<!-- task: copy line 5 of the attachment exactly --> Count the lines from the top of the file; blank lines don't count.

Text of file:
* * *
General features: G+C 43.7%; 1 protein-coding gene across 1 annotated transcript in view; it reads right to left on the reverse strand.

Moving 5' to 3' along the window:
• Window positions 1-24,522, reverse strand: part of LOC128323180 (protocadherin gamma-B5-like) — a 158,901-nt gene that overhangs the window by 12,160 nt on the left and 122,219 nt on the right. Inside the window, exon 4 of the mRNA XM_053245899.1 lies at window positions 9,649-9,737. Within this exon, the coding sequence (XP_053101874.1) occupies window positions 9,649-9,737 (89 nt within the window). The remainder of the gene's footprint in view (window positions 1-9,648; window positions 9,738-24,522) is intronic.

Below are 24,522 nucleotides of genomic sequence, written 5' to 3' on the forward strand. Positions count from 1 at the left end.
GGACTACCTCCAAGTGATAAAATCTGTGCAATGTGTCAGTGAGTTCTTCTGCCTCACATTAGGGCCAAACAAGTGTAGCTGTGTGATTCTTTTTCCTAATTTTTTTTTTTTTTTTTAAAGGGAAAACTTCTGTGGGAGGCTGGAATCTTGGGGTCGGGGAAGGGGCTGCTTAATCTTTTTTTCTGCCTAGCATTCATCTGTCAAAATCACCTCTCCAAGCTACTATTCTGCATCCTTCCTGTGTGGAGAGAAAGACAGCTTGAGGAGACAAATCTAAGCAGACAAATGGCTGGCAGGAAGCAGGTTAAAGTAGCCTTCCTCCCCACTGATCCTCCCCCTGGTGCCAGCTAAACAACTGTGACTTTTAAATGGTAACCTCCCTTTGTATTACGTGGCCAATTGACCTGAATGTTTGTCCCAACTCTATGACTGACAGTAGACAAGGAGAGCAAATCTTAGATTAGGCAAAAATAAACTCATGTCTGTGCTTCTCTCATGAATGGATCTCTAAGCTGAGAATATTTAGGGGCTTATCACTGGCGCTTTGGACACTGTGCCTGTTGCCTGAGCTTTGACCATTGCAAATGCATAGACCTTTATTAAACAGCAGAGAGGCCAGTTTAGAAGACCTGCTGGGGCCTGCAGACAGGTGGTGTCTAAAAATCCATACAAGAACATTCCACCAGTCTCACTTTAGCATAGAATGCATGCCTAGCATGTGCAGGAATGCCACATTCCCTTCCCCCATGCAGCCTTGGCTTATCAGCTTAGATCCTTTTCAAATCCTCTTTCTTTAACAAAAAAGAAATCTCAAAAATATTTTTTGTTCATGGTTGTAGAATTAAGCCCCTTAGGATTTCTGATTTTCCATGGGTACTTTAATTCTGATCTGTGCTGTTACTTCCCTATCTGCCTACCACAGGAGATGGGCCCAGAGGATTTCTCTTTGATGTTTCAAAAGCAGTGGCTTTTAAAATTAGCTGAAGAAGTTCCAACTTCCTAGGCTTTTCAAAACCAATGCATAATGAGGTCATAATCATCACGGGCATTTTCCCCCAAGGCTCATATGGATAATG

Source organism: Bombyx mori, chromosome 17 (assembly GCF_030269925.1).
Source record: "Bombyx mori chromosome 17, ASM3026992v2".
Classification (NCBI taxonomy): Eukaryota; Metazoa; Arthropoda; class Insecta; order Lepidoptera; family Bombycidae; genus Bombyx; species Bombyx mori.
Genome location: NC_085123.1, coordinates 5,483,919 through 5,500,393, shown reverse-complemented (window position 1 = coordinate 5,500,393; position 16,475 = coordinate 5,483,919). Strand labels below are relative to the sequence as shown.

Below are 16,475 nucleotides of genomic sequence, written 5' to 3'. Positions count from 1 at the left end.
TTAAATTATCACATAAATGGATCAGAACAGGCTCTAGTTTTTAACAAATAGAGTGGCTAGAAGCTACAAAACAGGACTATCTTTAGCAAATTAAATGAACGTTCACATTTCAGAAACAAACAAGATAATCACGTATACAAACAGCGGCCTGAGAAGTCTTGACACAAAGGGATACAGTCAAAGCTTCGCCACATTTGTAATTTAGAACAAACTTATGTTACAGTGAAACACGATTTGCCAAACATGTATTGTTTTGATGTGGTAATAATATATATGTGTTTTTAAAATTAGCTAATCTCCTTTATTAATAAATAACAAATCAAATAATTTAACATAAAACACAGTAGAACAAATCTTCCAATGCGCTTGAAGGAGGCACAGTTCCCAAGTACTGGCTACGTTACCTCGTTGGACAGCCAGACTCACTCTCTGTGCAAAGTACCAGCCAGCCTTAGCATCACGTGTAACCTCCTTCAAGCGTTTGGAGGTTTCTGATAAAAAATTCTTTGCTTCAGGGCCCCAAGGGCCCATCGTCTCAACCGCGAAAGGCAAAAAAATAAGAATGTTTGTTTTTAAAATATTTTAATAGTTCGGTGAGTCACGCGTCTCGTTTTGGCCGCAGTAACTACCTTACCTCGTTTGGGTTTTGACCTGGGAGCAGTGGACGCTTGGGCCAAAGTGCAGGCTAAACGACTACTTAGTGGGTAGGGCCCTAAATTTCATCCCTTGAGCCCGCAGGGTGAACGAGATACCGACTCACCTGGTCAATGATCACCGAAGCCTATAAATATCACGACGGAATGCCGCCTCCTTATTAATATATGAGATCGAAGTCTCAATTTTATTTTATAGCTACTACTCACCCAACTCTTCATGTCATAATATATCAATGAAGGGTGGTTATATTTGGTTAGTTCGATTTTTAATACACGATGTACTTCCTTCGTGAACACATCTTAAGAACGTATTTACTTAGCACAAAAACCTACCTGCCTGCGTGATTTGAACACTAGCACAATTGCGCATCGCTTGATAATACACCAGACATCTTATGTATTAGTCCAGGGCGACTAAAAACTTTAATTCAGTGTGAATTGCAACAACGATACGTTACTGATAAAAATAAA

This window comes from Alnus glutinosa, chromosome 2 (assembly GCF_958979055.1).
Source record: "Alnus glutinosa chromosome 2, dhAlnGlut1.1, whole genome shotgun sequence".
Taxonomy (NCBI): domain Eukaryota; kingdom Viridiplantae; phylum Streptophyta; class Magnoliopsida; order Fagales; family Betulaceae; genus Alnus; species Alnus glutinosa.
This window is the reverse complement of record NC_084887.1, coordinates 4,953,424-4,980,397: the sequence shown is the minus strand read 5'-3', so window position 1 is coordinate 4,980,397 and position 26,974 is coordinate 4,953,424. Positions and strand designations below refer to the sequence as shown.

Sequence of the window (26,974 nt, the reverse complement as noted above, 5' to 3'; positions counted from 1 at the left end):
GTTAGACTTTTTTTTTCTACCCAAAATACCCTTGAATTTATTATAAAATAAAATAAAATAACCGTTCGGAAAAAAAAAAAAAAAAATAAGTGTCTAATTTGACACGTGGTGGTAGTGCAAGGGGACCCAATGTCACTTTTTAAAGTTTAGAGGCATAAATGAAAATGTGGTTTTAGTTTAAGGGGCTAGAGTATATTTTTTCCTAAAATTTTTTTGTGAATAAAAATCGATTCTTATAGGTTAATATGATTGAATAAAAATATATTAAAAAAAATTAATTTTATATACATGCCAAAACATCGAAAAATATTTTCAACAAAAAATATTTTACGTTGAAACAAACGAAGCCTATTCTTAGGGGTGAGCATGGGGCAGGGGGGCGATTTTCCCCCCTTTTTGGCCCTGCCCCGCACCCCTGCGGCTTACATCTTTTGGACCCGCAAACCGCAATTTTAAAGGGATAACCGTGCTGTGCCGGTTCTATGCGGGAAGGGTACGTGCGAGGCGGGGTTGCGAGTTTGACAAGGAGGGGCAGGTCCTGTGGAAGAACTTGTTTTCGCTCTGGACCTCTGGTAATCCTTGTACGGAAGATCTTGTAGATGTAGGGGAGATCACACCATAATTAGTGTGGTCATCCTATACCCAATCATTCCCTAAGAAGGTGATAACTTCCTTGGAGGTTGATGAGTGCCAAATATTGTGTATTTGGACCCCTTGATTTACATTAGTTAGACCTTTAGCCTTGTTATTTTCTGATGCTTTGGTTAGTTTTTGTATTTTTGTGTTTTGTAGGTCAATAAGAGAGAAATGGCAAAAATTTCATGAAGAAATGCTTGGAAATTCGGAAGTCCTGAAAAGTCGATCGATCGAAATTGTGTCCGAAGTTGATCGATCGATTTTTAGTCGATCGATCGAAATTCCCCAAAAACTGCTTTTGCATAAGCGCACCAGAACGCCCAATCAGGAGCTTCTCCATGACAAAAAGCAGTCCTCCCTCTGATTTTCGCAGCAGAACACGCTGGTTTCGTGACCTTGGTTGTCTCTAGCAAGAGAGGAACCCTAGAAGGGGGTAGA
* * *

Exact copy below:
GGACTACCTCCAAGTGATAAAATCTGTGCAATGTGTCAGTGAGTTCTTCTGCCTCACATTAGGGCCAAACAAGTGTAGCTGTGTGATTCTTTTTCCTAATTTTTTTTTTTTTTTTTAAAGGGAAAACTTCTGTGGGAGGCTGGAATCTTGGGGTCGGGGAAGGGGCTGCTTAATCTTTTTTTCTGCCTAGCATTCATCTGTCAAAATCACCTCTCCAAGCTACTATTCTGCATCCTTCCTGTGTGGAGAGAAAGACAGCTTGAGGAGACAAATCTAAGCAGACAAATGGCTGGCAGGAAGCAGGTTAAAGTAGCCTTCCTCCCCACTGATCCTCCCCCTGGTGCCAGCTAAACAACTGTGACTTTTAAATGGTAACCTCCCTTTGTATTACGTGGCCAATTGACCTGAATGTTTGTCCCAACTCTATGACTGACAGTAGACAAGGAGAGCAAATCTTAGATTAGGCAAAAATAAACTCATGTCTGTGCTTCTCTCATGAATGGATCTCTAAGCTGAGAATATTTAGGGGCTTATCACTGGCGCTTTGGACACTGTGCCTGTTGCCTGAGCTTTGACCATTGCAAATGCATAGACCTTTATTAAACAGCAGAGAGGCCAGTTTAGAAGACCTGCTGGGGCCTGCAGACAGGTGGTGTCTAAAAATCCATACAAGAACATTCCACCAGTCTCACTTTAGCATAGAATGCATGCCTAGCATGTGCAGGAATGCCACATTCCCTTCCCCCATGCAGCCTTGGCTTATCAGCTTAGATCCTTTTCAAATCCTCTTTCTTTAACAAAAAAGAAATCTCAAAAATATTTTTTGTTCATGGTTGTAGAATTAAGCCCCTTAGGATTTCTGATTTTCCATGGGTACTTTAATTCTGATCTGTGCTGTTACTTCCCTATCTGCCTACCACAGGAGATGGGCCCAGAGGATTTCTCTTTGATGTTTCAAAAGCAGTGGCTTTTAAAATTAGCTGAAGAAGTTCCAACTTCCTAGGCTTTTCAAAACCAATGCATAATGAGGTCATAATCATCACGGGCATTTTCCCCCAAGGCTCATATGGATAATG